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Parliament wants law to regulate judges on special assignments

Justice Byabakama taking Oath as Chairman of the Electoral Commission

Kampala, Uganda  | THE INDEPENDENT |  Parliament is pushing for a legal framework regarding judicial officers who are appointed for special assignments outside the judiciary. The demand stemmed from the discussion on the Administration of Judiciary Bill which seeks to provides for powers and administrative independence of the Judiciary.    

Bugweri County MP, Abdu Katuntu suggested that the Bill should include a provision that allows the Judicial Service Commission to replace judicial officers on special assignments. Katuntu said that this will address absenteeism and staffing shortfalls that he says are among the main factors that affect judicial performance in Uganda.  

According to the judiciary website, six justices of the Court of Appeal currently have special assignments. They include Justice Geoffrey Kiryabwire and Justice Monica Mugenyi who were appointed to the East African Court of Justice and Justice Solomy Balungi Bossa who is at the International Criminal Court.   

The other is Justice Simon Byabakama Mugenyi, who was appointed Chairman of the Electoral Commission in November 2016, Justice Irene Mulyagonja who has been the Inspector General of Government since April 2012 and Justice Catherine Bamugemereire who recently chaired the Commission of Inquiry on land matters from March 2017 to January 2020.          

Katuntu says the government should provide that judicial officers appointed to any special assignment beyond two years should resign and be replaced to ensure that judicial services are not interrupted.   Katuntu told URN that it is also possible to bar appointment of sitting judges to special assignments in the judiciary Bill.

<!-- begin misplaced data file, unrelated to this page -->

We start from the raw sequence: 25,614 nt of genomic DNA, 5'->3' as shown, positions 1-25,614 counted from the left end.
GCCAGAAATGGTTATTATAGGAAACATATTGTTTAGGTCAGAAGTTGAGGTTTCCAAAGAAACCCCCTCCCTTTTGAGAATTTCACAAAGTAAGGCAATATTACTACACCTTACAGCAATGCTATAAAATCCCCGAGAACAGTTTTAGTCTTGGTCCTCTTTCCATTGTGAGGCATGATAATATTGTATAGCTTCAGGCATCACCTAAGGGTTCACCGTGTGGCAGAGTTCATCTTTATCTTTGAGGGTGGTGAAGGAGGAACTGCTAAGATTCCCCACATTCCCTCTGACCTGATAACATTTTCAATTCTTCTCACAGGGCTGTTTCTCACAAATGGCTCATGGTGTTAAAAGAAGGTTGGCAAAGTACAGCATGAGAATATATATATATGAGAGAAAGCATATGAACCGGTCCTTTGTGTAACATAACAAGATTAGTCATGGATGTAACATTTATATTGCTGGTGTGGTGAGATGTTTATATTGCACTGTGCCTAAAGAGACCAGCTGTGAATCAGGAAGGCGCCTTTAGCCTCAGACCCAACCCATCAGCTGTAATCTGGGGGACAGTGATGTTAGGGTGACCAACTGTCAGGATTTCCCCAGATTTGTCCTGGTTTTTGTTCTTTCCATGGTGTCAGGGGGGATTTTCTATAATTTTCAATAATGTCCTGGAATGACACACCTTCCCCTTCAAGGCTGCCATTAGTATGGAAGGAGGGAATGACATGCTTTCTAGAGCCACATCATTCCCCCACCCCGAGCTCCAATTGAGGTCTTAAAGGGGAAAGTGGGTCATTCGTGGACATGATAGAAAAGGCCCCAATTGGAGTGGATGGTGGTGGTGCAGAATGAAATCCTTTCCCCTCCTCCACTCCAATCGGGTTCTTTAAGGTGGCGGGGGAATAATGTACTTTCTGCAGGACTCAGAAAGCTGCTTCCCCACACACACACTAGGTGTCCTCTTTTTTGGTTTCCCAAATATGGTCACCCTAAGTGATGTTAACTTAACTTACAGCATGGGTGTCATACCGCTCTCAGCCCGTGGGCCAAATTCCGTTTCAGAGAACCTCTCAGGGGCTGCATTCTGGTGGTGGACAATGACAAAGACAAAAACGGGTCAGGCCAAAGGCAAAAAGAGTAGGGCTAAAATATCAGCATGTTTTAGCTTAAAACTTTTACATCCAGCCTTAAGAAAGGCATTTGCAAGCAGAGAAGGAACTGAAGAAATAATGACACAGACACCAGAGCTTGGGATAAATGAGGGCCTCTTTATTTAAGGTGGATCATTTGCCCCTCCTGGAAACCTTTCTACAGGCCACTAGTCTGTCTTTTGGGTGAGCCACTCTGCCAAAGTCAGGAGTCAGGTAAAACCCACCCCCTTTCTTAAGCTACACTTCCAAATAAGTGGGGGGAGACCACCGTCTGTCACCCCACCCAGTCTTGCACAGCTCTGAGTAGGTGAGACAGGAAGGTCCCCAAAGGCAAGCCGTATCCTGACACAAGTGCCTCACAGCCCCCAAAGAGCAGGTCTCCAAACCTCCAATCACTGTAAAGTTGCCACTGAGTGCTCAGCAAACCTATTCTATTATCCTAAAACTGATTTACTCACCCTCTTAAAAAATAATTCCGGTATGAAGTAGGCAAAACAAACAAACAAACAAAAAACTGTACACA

Solomon Muyita, the spokesperson of the judiciary explains that judicial officers appointed for special assignments usually discuss with the Judicial Service Commission and Chief Justice and apply for paid or unpaid leave.    

However, Muyita says some judicial officers may also resign, like Justice Mulyagonja, who only returned to the Judiciary recently after she applied and was appointed to Court of Appeal.          

However, the minister of state for Public Service, David Karubanga asked for extra time to consult on the matter. He however says that the Public Service Standing Orders and Pensions Act provide that public servants must resign before taking up another public office and those who resign forfeit their pension.  

He however told URN that this is a unique situation for the judiciary because the proposed Bill seeks to make the Judiciary independent as stipulated in the 1995 Uganda Constitution.      

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